Celery's Reviews > The Witches of Eastwick

The Witches of Eastwick by John Updike
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Mar 28, 2009

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Read in March, 2009

I must confess that I was hoping that this book would be a light/fluffy/fun read. I really loved the movie and was looking forward to some light hearted revenge to ease the aching in my brain. Unfortunately for me and my brain, the only things from this book that made it into the movie were the three witches, the horrible rich man (wasn't Jack Nicholson just perfect in this role...totally disgusting but still Jack...you gotta love him), and the game of tennis. Okay, maybe some other stuff too, but not much. This novel is to its movie what Wicked by Gregory Maguire is to its musical. Deep and Dark vs. Warm and Fuzzy.

That being said, it was still a good book. Something darker that takes all our faults (physical or otherwise) and displays them right out in the light. A view from the other side of the fence, you know, the side where the people we all judge live. Here are these people, and they're doing these "bad" things, and look, here are the reasons they do them. Not really good reasons, but still reasons. And then, how they feel afterwards. The way Updike writes (or wrote...we lost a great writer this year) you can put yourself in their shoes...I don't think I have ever heard -or will ever hear again- a better justification for a woman who sleeps with married men. Still not totally justified, but with this explanation, you have to say, "Yeah, I can see that." Reminds me a little of Watchmen...people with powers are still people after all, with all the character flaws, but maybe natural reactions are harder to suppress, like picking up a Faberge egg with super strength. Super powers don't come with super control. Wishing the barking dog across the street would just shut up and die doesn't end with a dead dog, but if it did...would you be able to control yourself at two in the morning during a bout of insomnia and menstrual cramps?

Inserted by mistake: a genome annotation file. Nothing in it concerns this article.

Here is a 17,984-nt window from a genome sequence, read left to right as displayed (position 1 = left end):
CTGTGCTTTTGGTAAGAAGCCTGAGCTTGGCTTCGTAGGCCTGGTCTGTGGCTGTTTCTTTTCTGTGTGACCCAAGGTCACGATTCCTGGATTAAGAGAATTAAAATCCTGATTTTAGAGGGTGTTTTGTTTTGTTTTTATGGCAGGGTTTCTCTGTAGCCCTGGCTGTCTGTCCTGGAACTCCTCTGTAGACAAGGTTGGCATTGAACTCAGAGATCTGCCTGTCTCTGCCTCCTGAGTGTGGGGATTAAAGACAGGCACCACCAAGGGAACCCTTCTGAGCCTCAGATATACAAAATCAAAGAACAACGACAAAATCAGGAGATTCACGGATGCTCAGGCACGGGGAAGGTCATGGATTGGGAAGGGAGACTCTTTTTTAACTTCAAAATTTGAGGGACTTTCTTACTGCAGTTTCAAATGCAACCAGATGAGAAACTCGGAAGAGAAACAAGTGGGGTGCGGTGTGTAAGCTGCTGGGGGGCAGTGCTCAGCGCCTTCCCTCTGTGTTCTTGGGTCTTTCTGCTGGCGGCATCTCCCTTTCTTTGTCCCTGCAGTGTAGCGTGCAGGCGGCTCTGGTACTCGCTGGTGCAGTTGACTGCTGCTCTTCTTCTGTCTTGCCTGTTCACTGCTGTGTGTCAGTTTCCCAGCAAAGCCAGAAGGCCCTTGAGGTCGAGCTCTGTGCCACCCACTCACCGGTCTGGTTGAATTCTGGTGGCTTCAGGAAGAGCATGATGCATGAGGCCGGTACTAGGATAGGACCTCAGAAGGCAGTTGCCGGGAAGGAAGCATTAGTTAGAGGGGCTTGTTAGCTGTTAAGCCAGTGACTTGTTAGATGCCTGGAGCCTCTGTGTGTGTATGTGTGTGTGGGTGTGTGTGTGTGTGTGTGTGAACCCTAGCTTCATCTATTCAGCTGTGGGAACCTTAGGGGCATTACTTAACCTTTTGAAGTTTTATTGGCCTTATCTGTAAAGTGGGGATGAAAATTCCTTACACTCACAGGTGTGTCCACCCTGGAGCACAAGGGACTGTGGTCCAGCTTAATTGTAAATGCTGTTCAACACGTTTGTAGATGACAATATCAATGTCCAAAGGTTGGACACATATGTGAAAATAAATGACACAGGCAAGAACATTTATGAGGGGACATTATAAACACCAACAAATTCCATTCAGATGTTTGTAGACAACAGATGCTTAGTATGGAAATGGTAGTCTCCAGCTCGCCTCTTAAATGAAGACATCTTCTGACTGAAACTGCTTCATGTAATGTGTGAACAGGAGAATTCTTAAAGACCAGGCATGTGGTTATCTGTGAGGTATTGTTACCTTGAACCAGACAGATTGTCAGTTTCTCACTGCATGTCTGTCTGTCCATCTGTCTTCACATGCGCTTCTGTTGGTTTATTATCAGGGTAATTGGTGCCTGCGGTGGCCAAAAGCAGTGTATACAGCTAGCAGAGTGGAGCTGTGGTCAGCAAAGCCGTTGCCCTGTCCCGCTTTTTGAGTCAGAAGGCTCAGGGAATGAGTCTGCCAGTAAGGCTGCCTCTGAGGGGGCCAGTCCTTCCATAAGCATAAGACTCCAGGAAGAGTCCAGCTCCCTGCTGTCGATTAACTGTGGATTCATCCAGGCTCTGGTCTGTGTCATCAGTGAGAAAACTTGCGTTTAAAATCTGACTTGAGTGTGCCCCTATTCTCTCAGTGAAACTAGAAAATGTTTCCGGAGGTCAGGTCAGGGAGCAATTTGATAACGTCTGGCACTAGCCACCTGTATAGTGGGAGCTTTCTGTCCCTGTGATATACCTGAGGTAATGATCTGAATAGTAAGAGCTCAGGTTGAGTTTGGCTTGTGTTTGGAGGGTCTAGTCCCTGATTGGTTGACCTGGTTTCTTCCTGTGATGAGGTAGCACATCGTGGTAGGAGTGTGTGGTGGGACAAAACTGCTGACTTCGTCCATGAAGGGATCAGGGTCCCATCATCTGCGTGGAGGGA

Updike's descriptives were really potent and he seemed to have a pretty good idea of how the female brain operates even if he didn't present us in the best light. So, over all a pretty good read, even though the ending of the book really makes the feminist in me go, "What!?!" But my feminist side is pretty small so I'll have to read The Widows of Eastwick to see what Mr. Updike had in mind for us (I mean the characters...see what I mean about putting yourself in their shoes?) 26 years later.

Favorite quote, "It was nice to have yourself known by a man; it was getting to be known that was embarrassing: all that self-conscious verbalization over too many drinks, and then the bodies revealed with the hidden marks and sags like disappointing presents at Christmastime. But how much of love, when you thought about it, was not of the other but of yourself naked in his eyes: of that rush, that little flight, of shedding your clothes, and being you at last."
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